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Room With a View

Posted by Conservators Apr 1, 2011

Posted by Jane


Date: 30th March 2011
Temperature: -19°C
Wind Speed: 18 knots
Temp with wind chill: -30°C
Sunrise: 08.47
Sunset 19.06

 

A small group of us went on a camping trip last weekend to a place called Room With a View. It is an area on the side of Mount Erebus, the southern-most volcano in the world and the dominant feature on Ross Island.

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Our polar tents with Mount Discovery in the background  © AHT/Jane

 

 

The trip up in the Hagglund was slow because of the deep soft snow and it felt like a rollercoaster ride in some places. We arrived just in time to see the sun set over McMurdo Sound. The weather was perfect, only about -15-20°C and not a breath of wind.

 

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The rough terrain we had to drive over and flags nearly completely submerged by snow. A sun-dog is just visible to the left of the flags. © AHT/Jane

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Disappearing Sun Haikus

Posted by Conservators Apr 1, 2011

Authors: Julie, Sarah, Martin, and guest bloggers

 

Date: 30/3/11
Temperature: -22
Wind Speed: 18
Temp with wind chill: -38
Sunrise: 08:47
Sunset 19:06

We are impressed by the quantity of poetry written by all those scientists and explorers, the early heroes of Antarctic exploration.  Following in the footsteps of the giants of polar exploration, as the sun disappears, we too, write poetry.

 

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Sunset  © AHT/Jane

 

Disappearing Sun Haikus
Seems kind of dark out
That is one awesome sunrise
I need more coffee       -- Julie

 

I’m completely lost
Why is it so dark out there
Where the heck am I?      -- Sarah

 

Faulheit, wer weiss es
Vielleicht nur ein bisschen Ruhe
Wann kommst Du wieder?      -- Martin

 

Orange blue orange
Blue orange blue orange blue
Orange blue orange     – Anonymous Scott Base resident

 

As we spin along
The plane of the ecliptic
The earth hides the sun.      – Anonymous Scott Base resident

Talk like a penguin
Roll like a cute baby seal
Look up and it’s dark      -- Anonymous Scott Base resident

 

Hey look, our new friends!
Venus, Canopus, Rigel,
Alpha Centauri…        -- Anonymous Scott Base resident

 

Farewell to the Sun
Ceaseless day is gone,
Farewell to the dusk and dawn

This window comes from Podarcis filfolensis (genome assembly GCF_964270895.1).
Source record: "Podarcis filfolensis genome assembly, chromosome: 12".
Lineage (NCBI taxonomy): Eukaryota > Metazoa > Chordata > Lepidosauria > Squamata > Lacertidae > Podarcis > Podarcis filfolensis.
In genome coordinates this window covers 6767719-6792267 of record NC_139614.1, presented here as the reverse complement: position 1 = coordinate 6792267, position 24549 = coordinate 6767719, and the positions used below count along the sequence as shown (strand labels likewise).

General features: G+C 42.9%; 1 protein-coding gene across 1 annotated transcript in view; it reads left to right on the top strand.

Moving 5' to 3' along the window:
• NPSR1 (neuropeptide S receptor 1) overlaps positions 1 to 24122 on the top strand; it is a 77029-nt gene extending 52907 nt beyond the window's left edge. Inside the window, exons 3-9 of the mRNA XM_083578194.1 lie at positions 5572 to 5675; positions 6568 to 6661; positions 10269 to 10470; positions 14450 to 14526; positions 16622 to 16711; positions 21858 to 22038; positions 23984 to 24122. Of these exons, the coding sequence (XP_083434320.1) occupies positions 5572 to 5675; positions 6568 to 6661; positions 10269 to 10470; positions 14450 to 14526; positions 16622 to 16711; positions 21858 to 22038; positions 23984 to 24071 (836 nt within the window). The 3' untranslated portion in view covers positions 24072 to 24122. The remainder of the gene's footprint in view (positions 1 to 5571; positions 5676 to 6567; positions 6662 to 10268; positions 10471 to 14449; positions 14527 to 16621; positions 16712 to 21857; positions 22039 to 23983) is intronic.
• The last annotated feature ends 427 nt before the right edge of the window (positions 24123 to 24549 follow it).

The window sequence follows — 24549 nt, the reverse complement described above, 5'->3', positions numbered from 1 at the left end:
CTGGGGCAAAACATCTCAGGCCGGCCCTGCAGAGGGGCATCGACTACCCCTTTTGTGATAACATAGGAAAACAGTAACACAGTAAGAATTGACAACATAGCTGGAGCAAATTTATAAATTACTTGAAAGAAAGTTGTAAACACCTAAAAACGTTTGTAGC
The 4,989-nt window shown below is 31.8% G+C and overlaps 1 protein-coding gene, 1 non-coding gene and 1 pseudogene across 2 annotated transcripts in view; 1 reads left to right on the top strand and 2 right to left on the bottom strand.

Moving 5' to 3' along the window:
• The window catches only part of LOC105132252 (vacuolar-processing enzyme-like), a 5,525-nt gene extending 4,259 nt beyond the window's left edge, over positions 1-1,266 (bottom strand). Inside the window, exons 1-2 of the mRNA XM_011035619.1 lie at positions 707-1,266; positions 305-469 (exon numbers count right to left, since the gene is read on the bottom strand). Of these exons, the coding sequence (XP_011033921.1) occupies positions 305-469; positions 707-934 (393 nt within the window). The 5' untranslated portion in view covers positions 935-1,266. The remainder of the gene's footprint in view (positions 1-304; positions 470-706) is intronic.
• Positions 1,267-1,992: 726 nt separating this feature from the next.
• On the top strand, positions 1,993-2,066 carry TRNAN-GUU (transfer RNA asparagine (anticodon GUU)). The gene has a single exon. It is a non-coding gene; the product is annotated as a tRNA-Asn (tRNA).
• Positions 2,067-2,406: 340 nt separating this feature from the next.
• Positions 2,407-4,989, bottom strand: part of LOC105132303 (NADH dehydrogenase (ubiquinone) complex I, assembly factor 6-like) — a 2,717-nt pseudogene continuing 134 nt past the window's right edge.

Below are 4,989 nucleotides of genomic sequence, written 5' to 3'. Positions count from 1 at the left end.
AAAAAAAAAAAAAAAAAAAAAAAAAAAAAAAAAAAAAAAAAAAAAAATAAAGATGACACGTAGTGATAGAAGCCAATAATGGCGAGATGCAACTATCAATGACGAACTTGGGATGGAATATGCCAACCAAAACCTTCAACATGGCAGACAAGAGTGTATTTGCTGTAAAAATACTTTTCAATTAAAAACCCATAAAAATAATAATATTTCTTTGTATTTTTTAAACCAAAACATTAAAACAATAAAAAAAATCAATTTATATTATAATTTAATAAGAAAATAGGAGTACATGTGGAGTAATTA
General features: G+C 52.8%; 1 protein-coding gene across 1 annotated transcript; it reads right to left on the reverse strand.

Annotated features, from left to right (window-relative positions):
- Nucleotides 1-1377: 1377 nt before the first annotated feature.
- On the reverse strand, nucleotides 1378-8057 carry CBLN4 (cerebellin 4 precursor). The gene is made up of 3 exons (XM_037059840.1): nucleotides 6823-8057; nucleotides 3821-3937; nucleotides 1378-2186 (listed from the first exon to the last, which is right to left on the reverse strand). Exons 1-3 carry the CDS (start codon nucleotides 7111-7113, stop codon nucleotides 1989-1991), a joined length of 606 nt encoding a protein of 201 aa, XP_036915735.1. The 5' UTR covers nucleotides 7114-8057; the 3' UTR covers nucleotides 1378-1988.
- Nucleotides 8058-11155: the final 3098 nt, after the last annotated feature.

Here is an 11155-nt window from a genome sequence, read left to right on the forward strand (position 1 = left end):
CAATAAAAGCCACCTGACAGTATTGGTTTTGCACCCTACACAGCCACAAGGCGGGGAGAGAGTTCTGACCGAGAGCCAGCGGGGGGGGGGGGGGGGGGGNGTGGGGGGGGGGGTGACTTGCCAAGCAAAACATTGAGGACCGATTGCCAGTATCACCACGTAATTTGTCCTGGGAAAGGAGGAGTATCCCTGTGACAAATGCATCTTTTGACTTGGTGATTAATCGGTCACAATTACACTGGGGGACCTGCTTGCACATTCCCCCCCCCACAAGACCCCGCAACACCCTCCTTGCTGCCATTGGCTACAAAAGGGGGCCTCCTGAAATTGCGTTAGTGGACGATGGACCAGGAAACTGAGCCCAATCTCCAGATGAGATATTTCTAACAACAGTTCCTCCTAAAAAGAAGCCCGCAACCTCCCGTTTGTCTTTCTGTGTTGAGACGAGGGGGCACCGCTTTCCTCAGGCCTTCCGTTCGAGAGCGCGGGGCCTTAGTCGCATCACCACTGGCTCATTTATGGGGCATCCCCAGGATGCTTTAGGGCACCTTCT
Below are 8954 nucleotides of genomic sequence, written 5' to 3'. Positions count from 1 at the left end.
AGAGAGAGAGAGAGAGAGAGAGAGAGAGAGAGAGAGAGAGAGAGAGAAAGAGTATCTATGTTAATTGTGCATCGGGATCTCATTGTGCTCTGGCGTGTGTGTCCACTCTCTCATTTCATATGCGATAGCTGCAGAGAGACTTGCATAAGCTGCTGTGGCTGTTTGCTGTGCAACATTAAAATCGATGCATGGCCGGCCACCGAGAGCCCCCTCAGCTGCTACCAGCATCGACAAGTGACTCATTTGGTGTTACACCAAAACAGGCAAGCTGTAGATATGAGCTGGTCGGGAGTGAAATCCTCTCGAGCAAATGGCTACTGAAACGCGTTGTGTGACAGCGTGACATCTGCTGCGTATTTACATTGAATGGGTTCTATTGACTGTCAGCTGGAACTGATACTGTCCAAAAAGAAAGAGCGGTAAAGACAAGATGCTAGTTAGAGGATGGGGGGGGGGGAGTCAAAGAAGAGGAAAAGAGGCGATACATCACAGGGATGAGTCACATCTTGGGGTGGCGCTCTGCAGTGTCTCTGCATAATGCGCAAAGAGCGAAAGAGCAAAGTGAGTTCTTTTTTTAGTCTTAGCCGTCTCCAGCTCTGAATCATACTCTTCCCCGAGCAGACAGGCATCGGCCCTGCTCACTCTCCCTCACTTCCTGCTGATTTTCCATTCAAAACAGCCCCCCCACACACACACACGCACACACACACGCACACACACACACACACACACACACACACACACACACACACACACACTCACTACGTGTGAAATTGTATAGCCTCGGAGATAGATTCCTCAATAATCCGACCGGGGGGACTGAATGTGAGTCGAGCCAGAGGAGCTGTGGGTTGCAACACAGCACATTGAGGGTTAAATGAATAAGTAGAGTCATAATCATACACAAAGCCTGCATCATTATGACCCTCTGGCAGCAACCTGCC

And the warmth and light.
Welcome never-ending night,
Sky, stars and the Moon…
A farce, a plight, doom and gloom?
Or just a magic,
A new fairytale to bloom…
The tale of the SUN,
The balance of Yin and Yang…     -- Anonymous McMurdo Station Guest Poet


Sunset Sestina
That time of year again.  Our round, most constant sun
Disintegrates in atmospheric ripples, green
and blue and red and yellow, paints new shadows, pours
itself into the blazing clouds, illuminates
the smallest ridges, gives an edge of glory now
to every passing step on this, our icy world.

This moment of our day is only that.  The world's
adventure takes us farther into darkness; Sun
will vanish in mere days, a week at most.  But now
there's wonder to be found in every bit of green
that shimmers.  The projection that illuminates
our wall shows sunspots, smokes and quivers as it pours

into our lucky eyes.   Can we say it pours
into our hearts as well?  Why ever not?  The world
is like that.  We decide what sun illuminates
our hidden places; we decide to let this sun
be more than just a splotch of light, be growth and green
things, fruits and flowers, a riot of colors inside us now.

You can't assume we all are eager for this now.
“Stay, sun.  Don't go, not yet!” we say, as daylight pours
away, swirls too swiftly down the drain.  Green
flash?  That's nifty, yes, but must it mean the world
is racing into night?  Life without the sun?
A scary thought.  Yet even fear illuminates

the inner landscape.  We expect illumination
here, and grumble when it doesn't strike.  But now
we must forget all that.  The circling of the sun
reminds us that it's time to sleep.  Our efforts pour
into another day of work: building worlds
from boxes big and small, harvesting the green-

house, gathering data, cleaning floors.  Some are green
with envy, hearing of our lives.  “Illuminate
us too,” they cry.  “Tell us how it is.  Our world
is so mundane.”  A plan: next year we'll trade, not now.
Venus floats in the bright blue sky.  The light that pours
upon the plains is glowing fragments of the sun.

We think about the world, the places filled with green,
the rocks, the friends, the sun; these threads illuminate
this frozen here, this now, across which sunset pours.

-- Victoria Grace Landgraf   2006